Prepositions in instructional writing

Prepositions are particularly important when trying to communicate instructions about time and place.

The Activity page appears in the menu entitled 'This Unit' in the upper right corner of this page. The Activity page contains one slide: an example of instructional writing from our corpus. You can see that quite precise instructions are given as part of a recipe. It is reprinted below with the prepositions highlighted.

Method

Cut the meat into even-sized cubes, leaving any fat, but removing all gristle.

Process for 10 seconds, scrape the sides. Make sure the meat is evenly cut, then turn the meat into a separate bowl.

Add the onion and egg yolk to the bowl and process until the food is pureed, add salt and pepper to the meat.

Mix all the ingredients thoroughly together, divide the food into four portions and shape everything into 1 inch thick patties with smooth, round sides.

Let these stand, if you can, in the fridge for a few minutes, and then barbecue the portions or fry them in a minimum of oil, in a thick bottomed frying pan.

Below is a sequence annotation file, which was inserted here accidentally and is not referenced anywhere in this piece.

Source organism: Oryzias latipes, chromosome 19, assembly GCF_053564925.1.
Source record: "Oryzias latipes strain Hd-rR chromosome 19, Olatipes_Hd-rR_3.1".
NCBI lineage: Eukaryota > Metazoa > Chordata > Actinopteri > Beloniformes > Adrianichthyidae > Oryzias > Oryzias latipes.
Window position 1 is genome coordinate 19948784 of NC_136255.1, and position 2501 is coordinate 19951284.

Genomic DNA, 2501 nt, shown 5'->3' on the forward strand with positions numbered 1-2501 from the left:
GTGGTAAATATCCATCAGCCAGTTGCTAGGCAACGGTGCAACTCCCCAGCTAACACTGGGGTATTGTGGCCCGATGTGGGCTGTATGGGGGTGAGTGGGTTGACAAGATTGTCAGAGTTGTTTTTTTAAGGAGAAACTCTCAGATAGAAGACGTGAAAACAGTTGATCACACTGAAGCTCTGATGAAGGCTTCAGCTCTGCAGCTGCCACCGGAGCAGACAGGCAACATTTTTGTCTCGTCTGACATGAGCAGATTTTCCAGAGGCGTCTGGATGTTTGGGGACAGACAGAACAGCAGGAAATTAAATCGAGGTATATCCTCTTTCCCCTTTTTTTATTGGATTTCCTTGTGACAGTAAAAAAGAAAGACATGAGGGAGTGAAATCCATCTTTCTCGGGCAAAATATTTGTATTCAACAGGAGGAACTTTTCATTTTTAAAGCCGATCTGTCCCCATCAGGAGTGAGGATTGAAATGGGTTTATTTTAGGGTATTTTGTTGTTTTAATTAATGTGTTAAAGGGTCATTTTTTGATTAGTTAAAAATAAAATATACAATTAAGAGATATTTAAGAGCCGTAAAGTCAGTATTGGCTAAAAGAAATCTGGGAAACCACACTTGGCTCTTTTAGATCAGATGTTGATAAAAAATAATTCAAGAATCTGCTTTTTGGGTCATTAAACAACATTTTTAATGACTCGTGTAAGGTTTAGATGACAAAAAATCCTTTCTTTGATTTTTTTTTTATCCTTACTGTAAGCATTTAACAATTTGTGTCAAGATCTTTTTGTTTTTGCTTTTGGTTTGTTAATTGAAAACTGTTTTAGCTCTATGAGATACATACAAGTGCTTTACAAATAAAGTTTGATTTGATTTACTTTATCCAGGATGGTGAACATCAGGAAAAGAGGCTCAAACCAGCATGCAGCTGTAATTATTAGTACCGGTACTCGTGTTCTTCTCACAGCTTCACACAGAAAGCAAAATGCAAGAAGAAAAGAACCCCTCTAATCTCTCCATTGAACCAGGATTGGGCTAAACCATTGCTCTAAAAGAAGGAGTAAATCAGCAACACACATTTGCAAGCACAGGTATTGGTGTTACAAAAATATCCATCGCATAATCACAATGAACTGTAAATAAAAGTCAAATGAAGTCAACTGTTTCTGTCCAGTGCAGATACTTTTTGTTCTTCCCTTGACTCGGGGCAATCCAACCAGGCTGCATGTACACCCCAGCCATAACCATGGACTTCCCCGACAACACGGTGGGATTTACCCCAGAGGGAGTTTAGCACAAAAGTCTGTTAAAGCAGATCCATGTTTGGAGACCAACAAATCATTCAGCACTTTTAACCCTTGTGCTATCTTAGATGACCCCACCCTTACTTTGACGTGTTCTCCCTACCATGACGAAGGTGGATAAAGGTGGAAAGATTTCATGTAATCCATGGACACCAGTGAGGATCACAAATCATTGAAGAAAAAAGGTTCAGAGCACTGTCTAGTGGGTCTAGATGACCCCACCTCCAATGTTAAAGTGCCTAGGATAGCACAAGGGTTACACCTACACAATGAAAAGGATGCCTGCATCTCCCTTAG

If you like them rare, a minute on each side on a high flame and then five minutes over a low flame will do it.

If you like them a little bit better done, a minute on each side on a high flame and seven to eight minutes on a low flame should be fine.

You can eat them in buns, with gherkins, tomato sauce, mustard and relishes.

Ask your students to do the following:

  • Identify all the prepositions which are used in this extract.
  • Why are so many of them used? What information do they convey?
  • If you remove all the prepositions, what kind of information are you missing?

The use of prepositions in this recipe is quite clear. When you look at them you can see that they provide quite precise information on how to prepare the food: how long to cook it for, how to cook it, the shapes to cut or roll it into, and much more.

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